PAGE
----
Magazine article Marketing

How Innovative PR Benefits Marques: Record Sales Have Thrust Car PR into the Spotlight. (Public Relations)

Magazine article Marketing

How Innovative PR Benefits Marques: Record Sales Have Thrust Car PR into the Spotlight. (Public Relations)

Article excerpt

With an increasing volume of column inches and airtime dedicated to motoring, it doesn't take a genius to figure out that automotive PR is adopting a more substantial role.

Once the reserve of 'petrol heads', motoring has leapt out of the pages of What Car? and Top Gear magazines, to be embraced by the lifestyle media, the likes of GQ, Vogue and Esquire.

While many sectors are experiencing economic gloom, the car market appears remarkably healthy. "We've had a record year, with a phenomenal rise in new car registrations -- 2.5 million registrations to the end of 2001," says Jon Stanley, spokesman for the Society of Motor Manufacturers and Traders. These figures are up 10.7% on 2000 and up 6.9% on 1989, the previous record year.

No doubt this has been aided by the introduction of new-style registration plates last September and the squeezing of new car prices by 10% over the past two years. But despite anticipating a slight drop in sales this year, car manufacturers remain determined to reach beyond the motoring correspondents and target consumers through mainstream channels.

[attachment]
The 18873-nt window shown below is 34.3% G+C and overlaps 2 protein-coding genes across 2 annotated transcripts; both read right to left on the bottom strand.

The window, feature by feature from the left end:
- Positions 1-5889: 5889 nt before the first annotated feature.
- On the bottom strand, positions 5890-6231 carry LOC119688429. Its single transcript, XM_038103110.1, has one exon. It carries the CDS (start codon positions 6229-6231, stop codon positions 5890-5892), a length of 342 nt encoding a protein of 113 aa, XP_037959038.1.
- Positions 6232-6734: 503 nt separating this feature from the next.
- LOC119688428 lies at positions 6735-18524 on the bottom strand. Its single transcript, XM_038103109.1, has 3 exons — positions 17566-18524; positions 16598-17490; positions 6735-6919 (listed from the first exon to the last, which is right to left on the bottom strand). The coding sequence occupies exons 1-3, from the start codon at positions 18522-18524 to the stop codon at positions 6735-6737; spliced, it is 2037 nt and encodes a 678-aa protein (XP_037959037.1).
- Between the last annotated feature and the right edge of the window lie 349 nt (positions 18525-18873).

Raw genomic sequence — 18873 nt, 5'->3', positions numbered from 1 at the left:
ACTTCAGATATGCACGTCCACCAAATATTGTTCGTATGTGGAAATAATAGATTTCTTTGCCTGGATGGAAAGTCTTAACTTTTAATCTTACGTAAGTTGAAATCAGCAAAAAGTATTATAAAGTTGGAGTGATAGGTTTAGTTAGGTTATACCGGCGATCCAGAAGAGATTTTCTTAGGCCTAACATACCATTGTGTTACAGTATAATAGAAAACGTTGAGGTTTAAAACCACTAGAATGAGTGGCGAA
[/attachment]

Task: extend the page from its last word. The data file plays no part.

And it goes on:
Reaching all audiences

One of the main reasons for this wider communication is that the industry is learning to target women.

"Automotive PR has become more inclusive," says Jeremy Clarke, managing director of Lawson Clarke, PR consultants to Peugeot. "An estimated 50% of purchasers of new cars and motoring services are female, so the communication must take this audience into account."

Consolidation in the car manufacturing industry has also put a greater emphasis on PR. As shared expertise has levelled the field in terms of cars' performance and reliability, communicating the brand has become a major point of differentiation.

"These days there are no 'bad' cars as such, they are all becoming much of a muchness," says Gary Axon, manager, product strategy and communications for Saab GB. "It's about providing positive, succinct facts and placing much more emphasis on the marque or model."

Last July, Saab launched its range of nine-to-five cars to the world's media at the Royal Danish School of Art and Architecture in Copenhagen. "With the building's stark, minimalist approach to design, where everything has a purpose, we felt the venue reflected the Saab brand quite well," says Axon. The manufacturer also took journalists to a nearby disused military air base for vehicle testing, tying the event to Saab's heritage in aircraft manufacturing.

But the pressure to place more emphasis on PR in the mix has also come for financial reasons. "When we aligned car prices with Europe last year, marketing budgets were squeezed," says Jon Zammett, head of PR at Audi UK. "In that situation, what can you do, except spend less on ads? So, competition between in-house PR departments has increased in the past year, as people realised that PR is an inexpensive way out."

While manufacturers are happy to deal with the bread and butter of automotive PR -- talking to motoring correspondents, maintaining press fleets and hosting launches -- an increasing number are turning to hired help, to crack the holy grail of grabbing the lifestyle media and reaching mainstream consumers.

Last summer, youth and consumer PR agency S. Punk and its sister events company Cunning Stunts worked with BMW on launching the revamped Mini. …

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